Trump Administration Announces New Interim Final Rule Imposing New Restrictions on the H-1B Program

Yesterday, October 6, the Trump Administration announced that it will publish an interim final rule (IFR) providing new restrictions on the H-1B program. The Department of Homeland Security (DHS) has provided a summary of the most important features of the IFR in a press release, and an advanced copy of the IFR was released yesterday evening. According to the release, the IFR will “combat the use of H-1B workers to serve as a low-cost replacement for otherwise qualified American workers” by imposing several new restrictions on H-1B employers. Specifically, the IFR aims to:

  • Narrow the definition of “specialty occupation,” which is a key requirement for H-1B classification. This change reflects the USCIS’ de facto policy which has been in effect since the beginning of the Trump Administration, and has already resulted in steep increase in the rate of requests for evidence (RFEs) and H-1B denials;

  • Provide a new definition of “third party worksite,” and impose a one-year maximum validity period for H-1B workers placed at such worksites;

  • Restore the USCIS’ so-called “Neufeld Memo” policy, which was enjoined by a court earlier this year on procedural grounds. This policy restricts H-1B sponsorship to employers that can show that they have a narrowly construed “employer-employee” relationship with the H-1B workers; and

  • Enhance the DHS’ ability to enforce compliance through worksite inspections, by giving the USCIS authority to deny or revoke H-1B petitions where an employer, or third-party customer of the employer, refuse to submit to an onsite inspection.

The IFR is scheduled to take effect 60 days after publication in the Federal Register, which is expected to happen this week. However, it is almost certain that this rule will be challenged in court, and we believe it is likely that the rule will be enjoined (i.e. blocked) before it takes effect.

Key Takeaways

  • If not blocked by a court, the rule would impose further restrictions and penalties on employers that are perceived as hiring workers that undercut the U.S. job market. The specific target of the rule is the consulting firms that assign workers at third party worksites. However, many of the provisions would also apply to traditional employers.

  • Yesterday’s press release by the DHS is unlike the press releases announcing rule changes under the previous administration. The language reflects a partisan view on the H-1B program, and makes claims about the impact of the program that are not supported by the majority of academic research on the program. The preamble to the IFR also reflects a largely one-sided assessment of the H-1B program, which fails to acknowledge the contribution that H-1B workers have made to economic growth in the technology sector over the last 30 years.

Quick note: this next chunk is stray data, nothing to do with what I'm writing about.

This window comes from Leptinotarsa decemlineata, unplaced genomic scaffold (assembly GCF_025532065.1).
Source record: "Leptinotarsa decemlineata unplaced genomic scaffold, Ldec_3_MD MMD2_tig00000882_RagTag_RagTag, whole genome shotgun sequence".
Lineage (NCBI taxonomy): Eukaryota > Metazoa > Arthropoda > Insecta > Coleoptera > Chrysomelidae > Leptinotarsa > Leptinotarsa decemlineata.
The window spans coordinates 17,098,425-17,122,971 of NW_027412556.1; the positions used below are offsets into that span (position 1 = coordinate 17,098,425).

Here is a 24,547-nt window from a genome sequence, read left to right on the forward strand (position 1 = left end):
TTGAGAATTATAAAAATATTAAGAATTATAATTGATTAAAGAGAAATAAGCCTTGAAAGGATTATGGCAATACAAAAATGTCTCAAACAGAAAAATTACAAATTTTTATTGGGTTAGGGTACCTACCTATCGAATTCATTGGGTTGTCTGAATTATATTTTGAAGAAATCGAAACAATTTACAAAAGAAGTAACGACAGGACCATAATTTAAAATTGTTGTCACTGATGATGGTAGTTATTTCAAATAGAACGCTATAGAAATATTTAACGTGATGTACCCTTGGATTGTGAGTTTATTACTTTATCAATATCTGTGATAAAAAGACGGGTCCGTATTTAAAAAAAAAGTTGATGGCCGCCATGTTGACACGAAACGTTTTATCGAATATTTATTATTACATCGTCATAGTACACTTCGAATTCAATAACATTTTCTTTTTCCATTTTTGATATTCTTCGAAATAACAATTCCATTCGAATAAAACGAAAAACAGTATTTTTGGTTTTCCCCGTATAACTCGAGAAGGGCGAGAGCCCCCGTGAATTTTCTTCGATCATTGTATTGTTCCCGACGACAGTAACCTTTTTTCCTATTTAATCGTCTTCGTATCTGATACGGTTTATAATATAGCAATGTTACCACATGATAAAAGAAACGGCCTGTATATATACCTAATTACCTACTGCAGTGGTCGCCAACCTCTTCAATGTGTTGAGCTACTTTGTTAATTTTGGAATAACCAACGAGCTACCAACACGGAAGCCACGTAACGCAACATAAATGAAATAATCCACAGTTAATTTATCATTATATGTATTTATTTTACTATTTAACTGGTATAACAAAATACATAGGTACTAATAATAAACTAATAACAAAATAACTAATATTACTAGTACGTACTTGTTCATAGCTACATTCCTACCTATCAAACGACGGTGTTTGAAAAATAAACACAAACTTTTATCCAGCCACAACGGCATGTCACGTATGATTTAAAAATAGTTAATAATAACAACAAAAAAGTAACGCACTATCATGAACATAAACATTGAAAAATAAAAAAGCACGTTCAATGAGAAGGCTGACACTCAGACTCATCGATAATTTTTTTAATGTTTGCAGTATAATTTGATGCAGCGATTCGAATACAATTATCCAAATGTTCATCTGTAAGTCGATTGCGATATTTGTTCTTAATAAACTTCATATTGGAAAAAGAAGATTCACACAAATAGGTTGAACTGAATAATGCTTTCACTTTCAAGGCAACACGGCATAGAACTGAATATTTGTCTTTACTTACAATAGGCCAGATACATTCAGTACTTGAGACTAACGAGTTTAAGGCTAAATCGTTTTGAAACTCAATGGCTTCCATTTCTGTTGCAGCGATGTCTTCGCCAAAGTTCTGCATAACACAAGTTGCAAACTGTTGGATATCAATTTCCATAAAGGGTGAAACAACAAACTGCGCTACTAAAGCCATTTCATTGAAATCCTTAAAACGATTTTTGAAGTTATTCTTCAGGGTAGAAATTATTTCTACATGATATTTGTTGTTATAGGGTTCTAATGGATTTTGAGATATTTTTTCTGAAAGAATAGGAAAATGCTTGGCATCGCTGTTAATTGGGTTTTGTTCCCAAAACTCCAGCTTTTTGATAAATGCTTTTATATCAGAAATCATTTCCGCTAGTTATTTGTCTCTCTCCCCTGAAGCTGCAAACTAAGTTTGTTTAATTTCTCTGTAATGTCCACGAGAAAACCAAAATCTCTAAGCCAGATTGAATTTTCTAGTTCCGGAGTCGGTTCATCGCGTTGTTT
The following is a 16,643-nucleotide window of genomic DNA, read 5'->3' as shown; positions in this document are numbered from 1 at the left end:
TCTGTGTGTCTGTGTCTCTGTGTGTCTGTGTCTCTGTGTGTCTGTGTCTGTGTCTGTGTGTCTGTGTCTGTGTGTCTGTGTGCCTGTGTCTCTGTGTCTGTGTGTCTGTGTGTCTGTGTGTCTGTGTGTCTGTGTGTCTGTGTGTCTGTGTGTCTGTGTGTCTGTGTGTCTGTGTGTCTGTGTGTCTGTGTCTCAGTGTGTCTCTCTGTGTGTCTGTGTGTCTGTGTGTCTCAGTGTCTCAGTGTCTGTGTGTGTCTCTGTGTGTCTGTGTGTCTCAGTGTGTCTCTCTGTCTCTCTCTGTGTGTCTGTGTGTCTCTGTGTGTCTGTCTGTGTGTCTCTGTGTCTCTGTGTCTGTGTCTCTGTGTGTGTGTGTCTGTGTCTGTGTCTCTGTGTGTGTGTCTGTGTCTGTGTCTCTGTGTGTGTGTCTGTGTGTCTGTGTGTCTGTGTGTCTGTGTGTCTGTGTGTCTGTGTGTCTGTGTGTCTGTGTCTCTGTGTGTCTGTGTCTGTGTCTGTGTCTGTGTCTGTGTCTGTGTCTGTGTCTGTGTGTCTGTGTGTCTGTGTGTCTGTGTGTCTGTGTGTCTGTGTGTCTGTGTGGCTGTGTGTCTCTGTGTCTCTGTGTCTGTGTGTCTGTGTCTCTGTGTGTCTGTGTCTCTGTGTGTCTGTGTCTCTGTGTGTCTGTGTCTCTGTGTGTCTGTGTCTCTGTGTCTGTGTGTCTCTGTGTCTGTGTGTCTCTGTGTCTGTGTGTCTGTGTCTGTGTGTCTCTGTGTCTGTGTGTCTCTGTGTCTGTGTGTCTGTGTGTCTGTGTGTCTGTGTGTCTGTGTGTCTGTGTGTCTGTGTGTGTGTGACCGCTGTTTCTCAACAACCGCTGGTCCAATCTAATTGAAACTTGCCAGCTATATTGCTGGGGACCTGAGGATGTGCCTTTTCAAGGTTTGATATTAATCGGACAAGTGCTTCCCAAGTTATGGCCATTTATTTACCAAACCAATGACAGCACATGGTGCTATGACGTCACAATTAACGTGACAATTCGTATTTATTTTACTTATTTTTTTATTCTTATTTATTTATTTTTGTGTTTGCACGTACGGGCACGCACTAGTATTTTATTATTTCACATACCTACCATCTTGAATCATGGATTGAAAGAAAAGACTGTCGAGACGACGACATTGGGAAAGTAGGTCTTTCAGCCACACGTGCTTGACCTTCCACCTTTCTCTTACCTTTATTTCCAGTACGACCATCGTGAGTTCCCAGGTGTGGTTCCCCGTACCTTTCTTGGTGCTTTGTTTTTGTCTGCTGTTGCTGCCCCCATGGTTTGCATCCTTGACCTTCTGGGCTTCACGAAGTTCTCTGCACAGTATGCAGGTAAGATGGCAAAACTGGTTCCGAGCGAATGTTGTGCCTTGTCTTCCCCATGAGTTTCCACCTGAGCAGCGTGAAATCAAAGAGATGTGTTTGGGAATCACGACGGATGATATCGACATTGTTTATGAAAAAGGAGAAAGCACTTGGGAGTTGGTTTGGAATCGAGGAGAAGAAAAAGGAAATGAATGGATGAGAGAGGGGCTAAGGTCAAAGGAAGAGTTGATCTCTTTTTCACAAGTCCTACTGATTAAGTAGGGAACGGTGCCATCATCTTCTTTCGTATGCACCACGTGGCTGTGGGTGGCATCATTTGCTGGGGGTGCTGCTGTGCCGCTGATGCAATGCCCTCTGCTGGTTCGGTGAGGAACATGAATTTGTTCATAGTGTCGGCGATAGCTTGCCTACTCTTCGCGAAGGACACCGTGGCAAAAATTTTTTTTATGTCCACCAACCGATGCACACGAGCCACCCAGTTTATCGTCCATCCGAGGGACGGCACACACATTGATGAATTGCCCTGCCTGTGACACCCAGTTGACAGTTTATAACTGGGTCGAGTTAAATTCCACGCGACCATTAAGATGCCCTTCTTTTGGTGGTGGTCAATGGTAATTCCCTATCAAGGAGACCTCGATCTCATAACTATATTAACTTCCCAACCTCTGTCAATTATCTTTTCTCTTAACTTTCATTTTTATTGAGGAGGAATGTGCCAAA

• The revised definition of specialty occupation as it relates to "traditional" (i.e., non-consulting firm) employers reflects policy that has been in place for a few years. We believe it fairly unlikely that this definitional change will result in a significantly higher rate of RFEs or denials for such employers, if the rule goes into effect.

  • The provision allowing for enhanced authority for worksite inspection may impact many of the largest tech companies that rely on high skilled workers through consulting firms. The provision could lead to denial or revocation of these companies’ own H-1B petitions, if they decline to allow a site visit relating to an H-1B worker employed onsite by one of its consulting firms. This provision is very likely to be challenged in court.

  • The rule was published as an “interim final rule,” which means that it will take effect without the normal notice and comment period required for most rulemaking. The DHS appears to be using a “good cause” exception that allows rulemaking to go into immediate effect where there is an emergency. The strategy of publishing this as an IFR may reflect the dwindling hope of Trump’s reelection prospects, and the DHS’ attempt to push the rule through before a new president takes office. This provision is also very likely to be challenged.

  • If the Democrats win the presidency, Congress and the new President will be able to nullify the IFR without additional rulemaking under the Congressional Review Act (CRA) once the new President takes office. This would be more likely to happen if the Democrats win the Senate, in addition to the presidency, while retaining the House of Representatives. As noted above, we believe the rule will be blocked before it takes effect in December, in which case nullification by Congress under the CRA would be moot.

We will provide a more detailed summary and analysis of the rule as more information becomes available.

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